So, what would be an appropriate chore for an autistic child Jack's age (nearly 4), you ask?  Jack's chore is feeding Mason one of his daily meals.  I think it's a good chore for him because he is not only sharing in the responsibilities of the household, but he is also taking a direct role in the care of another in our home.  For a child like Jack - someone who is so dependent on the world for his care, for feeding him his meals, and for his basic needs - being able to help care for another, even his dog, is very empowering.

The other thing I like about Jack feeding Mason is that it works on those ever-challenging motor skills.  Jack tends to hold objects limply, letting his hand hang at his side and spilling the contents of whatever he holds.  It's been one of the aspects of Jack's dyspraxia that has affected so many abilities of his, including self-feeding (you can't feed yourself if you can't hold a spoon upright), pre-writing (Jack is still learning to scribble), and strength (Jack's grasp is very weak).  When I scoop a scoopful of food for Jack to put in Mason's bowl, I make him carry it the 4 foot distance between the food bin in the laundry room and the bowl.  That's just long enough to challenge him and give him practice while not fatiguing his hand.

I'm not saying there aren't problems.  In fact, Jack spills often.  When he does, he has to help pick the pieces up and put them in Mason's bowl (I help with this).  I have to give Jack gentle tactile reminders to keep the scoop up and hold it level.  When he spills - even repeatedly - I still have him do the same thing the next day.  Why?  Because it shows Jack that I believe - I know - he can do this.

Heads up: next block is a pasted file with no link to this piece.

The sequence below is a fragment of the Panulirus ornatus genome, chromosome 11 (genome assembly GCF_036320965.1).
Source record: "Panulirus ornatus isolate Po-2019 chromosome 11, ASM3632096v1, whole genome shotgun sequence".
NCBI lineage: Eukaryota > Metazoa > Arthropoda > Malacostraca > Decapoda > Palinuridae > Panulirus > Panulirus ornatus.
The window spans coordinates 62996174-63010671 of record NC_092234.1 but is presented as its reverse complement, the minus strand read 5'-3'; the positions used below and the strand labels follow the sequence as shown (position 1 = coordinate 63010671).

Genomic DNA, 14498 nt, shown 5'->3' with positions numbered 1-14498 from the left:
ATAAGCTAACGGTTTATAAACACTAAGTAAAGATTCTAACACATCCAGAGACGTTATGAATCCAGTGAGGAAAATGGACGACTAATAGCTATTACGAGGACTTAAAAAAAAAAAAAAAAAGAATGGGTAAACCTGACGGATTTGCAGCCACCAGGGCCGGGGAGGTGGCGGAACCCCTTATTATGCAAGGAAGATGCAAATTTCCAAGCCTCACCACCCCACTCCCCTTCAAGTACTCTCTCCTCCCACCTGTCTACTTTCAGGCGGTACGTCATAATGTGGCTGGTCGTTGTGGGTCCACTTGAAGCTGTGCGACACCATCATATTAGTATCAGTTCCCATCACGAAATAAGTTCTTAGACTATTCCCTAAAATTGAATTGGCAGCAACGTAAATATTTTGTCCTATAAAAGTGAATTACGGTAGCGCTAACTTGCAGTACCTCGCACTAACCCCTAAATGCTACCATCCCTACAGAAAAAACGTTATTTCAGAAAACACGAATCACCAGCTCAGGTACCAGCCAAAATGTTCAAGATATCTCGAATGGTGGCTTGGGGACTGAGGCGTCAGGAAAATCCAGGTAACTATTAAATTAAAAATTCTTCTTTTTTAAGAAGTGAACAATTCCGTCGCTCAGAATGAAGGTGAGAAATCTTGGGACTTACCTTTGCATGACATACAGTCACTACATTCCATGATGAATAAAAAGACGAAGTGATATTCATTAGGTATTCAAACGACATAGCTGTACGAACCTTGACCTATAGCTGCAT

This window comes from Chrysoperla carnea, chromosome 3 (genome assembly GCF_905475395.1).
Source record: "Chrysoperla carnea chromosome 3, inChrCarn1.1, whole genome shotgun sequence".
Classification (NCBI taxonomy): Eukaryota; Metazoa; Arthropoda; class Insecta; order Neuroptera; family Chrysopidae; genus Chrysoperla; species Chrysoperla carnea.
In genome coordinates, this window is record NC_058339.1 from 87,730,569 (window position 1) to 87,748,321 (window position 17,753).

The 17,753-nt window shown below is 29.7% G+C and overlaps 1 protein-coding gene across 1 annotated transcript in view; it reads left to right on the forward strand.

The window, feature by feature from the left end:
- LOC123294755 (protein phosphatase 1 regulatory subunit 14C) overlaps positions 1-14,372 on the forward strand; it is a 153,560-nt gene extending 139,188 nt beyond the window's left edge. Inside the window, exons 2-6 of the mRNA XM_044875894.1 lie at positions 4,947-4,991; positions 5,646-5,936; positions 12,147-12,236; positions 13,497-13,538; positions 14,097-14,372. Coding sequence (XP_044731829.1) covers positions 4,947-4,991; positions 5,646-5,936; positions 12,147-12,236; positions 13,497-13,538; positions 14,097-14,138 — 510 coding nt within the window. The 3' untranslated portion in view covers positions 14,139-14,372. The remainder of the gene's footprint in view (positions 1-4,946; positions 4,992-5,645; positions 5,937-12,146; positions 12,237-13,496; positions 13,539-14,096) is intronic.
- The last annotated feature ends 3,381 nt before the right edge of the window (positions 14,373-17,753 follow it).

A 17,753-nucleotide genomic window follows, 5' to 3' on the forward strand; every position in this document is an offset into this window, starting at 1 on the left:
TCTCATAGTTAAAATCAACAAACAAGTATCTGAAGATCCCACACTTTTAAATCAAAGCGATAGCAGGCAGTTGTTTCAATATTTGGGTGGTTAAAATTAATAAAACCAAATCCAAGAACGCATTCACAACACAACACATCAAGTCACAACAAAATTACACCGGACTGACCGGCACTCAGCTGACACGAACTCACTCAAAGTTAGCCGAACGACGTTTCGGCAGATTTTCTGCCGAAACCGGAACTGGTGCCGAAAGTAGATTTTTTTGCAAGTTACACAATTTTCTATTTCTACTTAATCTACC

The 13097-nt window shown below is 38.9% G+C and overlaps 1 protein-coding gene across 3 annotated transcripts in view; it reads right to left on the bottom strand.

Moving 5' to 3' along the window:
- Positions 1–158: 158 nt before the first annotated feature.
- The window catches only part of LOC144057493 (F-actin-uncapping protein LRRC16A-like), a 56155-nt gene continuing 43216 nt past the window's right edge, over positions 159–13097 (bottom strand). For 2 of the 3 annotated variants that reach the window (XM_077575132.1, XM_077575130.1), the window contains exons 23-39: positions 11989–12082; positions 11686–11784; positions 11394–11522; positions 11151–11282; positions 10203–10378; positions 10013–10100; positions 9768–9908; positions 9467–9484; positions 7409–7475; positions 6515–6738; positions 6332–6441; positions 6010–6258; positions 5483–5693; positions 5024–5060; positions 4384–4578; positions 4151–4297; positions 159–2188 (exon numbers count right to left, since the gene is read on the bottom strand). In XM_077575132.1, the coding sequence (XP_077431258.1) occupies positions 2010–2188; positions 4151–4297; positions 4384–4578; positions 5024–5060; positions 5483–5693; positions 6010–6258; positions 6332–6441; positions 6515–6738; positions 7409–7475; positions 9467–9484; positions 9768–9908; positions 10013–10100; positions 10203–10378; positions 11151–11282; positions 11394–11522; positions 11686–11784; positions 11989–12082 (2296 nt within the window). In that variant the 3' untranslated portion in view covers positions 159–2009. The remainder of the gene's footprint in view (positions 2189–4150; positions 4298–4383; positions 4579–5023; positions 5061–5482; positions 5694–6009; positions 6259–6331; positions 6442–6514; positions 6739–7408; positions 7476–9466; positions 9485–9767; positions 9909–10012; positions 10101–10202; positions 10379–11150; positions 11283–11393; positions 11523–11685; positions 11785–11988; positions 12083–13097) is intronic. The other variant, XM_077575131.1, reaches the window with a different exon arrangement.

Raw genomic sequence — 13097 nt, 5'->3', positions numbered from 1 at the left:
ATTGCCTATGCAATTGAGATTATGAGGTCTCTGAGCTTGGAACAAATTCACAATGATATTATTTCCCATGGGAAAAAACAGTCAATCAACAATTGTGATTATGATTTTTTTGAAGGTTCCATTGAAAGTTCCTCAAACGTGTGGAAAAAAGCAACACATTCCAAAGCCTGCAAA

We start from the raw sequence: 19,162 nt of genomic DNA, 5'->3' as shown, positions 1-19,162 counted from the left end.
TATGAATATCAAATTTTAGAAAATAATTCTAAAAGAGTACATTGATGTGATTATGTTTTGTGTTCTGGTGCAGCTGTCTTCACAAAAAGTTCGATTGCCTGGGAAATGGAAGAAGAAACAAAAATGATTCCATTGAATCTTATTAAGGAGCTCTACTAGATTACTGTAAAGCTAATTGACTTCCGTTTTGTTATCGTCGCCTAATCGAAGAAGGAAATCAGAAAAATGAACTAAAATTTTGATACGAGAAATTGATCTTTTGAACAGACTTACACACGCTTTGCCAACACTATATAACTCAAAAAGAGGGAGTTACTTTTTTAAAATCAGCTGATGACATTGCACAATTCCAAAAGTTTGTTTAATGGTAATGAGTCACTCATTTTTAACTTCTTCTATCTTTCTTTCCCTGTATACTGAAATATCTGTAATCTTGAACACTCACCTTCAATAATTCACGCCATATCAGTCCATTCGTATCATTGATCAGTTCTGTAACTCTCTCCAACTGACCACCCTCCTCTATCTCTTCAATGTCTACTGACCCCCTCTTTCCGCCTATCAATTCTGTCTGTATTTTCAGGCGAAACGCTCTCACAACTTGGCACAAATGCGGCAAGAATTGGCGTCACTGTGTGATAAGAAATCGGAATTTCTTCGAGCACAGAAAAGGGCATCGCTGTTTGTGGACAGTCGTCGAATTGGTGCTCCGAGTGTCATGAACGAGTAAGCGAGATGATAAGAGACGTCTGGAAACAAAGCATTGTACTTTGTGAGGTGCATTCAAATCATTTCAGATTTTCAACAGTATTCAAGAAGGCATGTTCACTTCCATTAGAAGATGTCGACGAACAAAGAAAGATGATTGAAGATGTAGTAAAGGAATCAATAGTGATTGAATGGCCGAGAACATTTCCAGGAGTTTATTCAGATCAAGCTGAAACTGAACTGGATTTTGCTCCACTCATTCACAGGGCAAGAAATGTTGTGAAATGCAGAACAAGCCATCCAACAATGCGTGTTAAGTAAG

I'll tell you this, if Jack can have a chore, your child can as well.  I promise.  It may be small.  It may be as simple as putting a cup on the counter or even simpler - putting a single toy away with your assistance - but your child can do it, if that is something you wish to introduce.

I believe that - with so many things - Jack will strive to meet the standards I set for him.  If I give him no responsibilities and I perpetuate the belief that he's not capable, then he will live up to that standard.  However, if I give him responsibilities and encourage him and help him when needed, I am letting him know that I know he can do it.

They can do it.  Our kids can accomplish great things.


Please your special needs children have chores?  What responsibilities are shared amongst the littlest members of your family?

Monday, January 28, 2013


I unzip Jack's coat and hang it - along with his backpack full of diapering supplies - on the hook in the hall.  I'm painfully aware that he's the only one in here still in diapers, but I let it roll off my back.